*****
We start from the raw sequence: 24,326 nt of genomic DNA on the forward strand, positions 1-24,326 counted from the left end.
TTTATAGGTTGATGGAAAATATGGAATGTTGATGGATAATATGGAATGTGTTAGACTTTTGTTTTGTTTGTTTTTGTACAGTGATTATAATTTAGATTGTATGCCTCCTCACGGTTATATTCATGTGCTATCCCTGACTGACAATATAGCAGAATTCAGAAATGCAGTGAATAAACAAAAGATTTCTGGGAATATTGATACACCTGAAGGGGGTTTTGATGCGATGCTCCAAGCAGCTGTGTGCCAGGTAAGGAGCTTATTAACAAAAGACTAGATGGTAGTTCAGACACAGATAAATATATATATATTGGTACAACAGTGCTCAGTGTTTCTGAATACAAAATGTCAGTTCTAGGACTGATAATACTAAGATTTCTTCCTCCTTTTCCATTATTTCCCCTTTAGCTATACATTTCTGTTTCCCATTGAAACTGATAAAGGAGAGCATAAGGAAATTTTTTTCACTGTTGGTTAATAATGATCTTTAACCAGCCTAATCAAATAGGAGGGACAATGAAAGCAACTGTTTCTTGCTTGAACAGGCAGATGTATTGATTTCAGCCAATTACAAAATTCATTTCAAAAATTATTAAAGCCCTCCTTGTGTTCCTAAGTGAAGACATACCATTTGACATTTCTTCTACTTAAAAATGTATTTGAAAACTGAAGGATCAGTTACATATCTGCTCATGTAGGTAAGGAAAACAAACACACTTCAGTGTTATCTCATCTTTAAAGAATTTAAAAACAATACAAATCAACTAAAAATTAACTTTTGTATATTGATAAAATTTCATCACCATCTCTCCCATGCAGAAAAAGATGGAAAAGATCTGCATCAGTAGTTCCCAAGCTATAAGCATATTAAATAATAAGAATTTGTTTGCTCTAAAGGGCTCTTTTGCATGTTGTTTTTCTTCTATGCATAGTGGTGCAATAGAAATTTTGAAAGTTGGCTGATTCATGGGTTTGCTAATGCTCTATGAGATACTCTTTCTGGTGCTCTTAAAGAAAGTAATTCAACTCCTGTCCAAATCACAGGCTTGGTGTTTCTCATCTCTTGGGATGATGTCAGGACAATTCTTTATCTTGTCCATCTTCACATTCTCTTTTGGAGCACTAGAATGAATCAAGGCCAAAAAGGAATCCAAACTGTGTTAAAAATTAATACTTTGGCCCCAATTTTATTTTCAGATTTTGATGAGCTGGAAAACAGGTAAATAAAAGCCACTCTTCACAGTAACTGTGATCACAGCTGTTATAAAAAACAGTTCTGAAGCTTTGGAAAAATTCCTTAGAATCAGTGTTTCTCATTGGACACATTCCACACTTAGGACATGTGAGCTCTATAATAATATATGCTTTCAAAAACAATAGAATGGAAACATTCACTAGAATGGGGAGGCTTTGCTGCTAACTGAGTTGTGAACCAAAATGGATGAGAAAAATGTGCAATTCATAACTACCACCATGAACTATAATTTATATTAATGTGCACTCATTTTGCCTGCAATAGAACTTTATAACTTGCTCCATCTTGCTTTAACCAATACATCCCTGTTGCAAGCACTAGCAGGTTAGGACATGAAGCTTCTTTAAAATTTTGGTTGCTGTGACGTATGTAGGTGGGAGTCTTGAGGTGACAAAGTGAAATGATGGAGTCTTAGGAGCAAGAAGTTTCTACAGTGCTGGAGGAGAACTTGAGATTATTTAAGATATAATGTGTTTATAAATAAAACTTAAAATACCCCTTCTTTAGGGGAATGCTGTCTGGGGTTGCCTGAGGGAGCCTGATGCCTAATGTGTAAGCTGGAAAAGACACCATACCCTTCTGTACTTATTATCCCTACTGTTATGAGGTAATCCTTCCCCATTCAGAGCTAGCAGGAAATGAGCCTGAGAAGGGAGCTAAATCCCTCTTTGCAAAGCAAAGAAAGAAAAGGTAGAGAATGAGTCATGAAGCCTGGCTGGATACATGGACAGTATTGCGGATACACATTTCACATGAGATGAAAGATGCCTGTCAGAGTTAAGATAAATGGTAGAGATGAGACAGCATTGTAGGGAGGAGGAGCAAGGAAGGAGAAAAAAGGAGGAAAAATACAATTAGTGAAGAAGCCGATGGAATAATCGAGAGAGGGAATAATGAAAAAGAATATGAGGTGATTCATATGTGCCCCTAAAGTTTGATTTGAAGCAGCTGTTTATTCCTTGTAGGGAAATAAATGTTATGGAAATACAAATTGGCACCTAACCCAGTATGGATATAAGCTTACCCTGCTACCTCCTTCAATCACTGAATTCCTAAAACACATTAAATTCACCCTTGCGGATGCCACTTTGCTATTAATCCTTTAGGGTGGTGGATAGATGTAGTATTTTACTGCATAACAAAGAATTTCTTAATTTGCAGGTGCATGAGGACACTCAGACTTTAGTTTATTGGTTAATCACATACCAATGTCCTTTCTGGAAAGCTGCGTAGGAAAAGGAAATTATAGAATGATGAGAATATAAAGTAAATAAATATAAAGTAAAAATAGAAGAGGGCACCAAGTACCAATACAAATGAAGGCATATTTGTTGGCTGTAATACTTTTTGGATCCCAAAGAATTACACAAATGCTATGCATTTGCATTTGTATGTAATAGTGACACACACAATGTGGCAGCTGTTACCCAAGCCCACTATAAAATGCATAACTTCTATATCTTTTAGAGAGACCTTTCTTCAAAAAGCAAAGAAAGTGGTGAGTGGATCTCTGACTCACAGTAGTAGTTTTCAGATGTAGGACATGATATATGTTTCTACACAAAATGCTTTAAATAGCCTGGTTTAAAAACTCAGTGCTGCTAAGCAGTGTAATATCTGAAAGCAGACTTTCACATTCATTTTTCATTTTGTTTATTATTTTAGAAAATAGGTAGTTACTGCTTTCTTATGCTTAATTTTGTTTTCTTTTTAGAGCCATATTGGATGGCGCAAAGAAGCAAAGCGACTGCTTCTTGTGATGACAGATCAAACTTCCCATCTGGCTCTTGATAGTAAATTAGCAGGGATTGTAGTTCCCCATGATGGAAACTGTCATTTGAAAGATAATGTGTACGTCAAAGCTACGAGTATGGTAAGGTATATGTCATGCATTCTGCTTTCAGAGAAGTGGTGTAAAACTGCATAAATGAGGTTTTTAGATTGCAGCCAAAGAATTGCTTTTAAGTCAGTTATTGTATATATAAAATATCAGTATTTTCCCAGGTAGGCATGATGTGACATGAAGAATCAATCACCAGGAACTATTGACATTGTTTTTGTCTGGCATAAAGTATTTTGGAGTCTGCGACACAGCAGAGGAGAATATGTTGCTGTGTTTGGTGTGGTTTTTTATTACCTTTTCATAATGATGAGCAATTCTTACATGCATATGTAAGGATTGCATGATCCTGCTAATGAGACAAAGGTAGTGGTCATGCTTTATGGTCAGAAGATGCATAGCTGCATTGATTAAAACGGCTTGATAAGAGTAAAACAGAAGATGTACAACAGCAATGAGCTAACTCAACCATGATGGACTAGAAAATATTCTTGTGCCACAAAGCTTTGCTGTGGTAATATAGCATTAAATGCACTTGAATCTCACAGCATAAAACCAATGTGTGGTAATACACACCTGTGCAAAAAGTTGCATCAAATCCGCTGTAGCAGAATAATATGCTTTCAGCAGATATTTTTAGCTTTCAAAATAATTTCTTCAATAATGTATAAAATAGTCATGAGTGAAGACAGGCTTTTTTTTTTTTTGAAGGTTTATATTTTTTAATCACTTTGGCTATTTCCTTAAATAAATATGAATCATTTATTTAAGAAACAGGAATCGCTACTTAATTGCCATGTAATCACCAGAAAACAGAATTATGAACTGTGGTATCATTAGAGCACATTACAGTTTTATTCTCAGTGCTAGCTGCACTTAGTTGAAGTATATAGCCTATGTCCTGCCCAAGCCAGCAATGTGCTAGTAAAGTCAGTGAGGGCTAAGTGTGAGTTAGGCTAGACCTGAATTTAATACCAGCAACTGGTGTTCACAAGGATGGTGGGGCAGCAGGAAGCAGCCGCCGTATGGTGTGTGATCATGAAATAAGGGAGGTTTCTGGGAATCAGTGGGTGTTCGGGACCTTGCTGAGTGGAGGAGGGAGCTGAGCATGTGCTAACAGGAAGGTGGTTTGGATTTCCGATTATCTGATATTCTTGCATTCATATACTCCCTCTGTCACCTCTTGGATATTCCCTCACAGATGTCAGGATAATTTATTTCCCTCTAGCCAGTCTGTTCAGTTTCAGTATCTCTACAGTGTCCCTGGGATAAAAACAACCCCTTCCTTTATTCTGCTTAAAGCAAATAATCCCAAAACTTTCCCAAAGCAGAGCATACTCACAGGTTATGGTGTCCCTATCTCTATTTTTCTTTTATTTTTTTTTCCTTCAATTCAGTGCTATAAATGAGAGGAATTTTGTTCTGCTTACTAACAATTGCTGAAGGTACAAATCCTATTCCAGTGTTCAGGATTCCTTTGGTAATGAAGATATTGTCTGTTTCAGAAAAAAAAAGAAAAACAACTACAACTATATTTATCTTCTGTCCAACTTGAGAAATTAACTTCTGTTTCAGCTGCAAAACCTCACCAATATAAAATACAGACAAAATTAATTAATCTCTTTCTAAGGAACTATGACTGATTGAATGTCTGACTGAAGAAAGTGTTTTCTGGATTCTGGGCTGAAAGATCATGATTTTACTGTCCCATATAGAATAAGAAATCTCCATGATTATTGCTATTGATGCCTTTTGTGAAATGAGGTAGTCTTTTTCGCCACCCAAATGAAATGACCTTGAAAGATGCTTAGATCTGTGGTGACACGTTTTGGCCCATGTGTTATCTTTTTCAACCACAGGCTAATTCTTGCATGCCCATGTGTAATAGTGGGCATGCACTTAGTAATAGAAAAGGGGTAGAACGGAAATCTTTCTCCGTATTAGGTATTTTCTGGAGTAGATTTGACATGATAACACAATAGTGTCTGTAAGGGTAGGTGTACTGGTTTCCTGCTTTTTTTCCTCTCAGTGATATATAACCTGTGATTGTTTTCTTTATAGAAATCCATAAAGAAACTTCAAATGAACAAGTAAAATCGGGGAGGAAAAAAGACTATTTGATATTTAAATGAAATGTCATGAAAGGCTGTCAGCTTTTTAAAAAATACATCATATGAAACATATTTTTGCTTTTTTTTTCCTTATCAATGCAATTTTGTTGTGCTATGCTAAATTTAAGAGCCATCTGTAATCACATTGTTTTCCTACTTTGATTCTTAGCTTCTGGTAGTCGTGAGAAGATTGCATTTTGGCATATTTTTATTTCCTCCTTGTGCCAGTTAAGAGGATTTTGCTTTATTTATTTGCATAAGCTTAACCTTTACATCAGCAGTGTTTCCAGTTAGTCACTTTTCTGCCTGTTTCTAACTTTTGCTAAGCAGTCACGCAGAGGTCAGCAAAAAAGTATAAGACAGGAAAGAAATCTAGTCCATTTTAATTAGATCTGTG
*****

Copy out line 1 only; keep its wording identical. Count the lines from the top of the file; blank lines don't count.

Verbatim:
We start from the raw sequence: 24,326 nt of genomic DNA on the forward strand, positions 1-24,326 counted from the left end.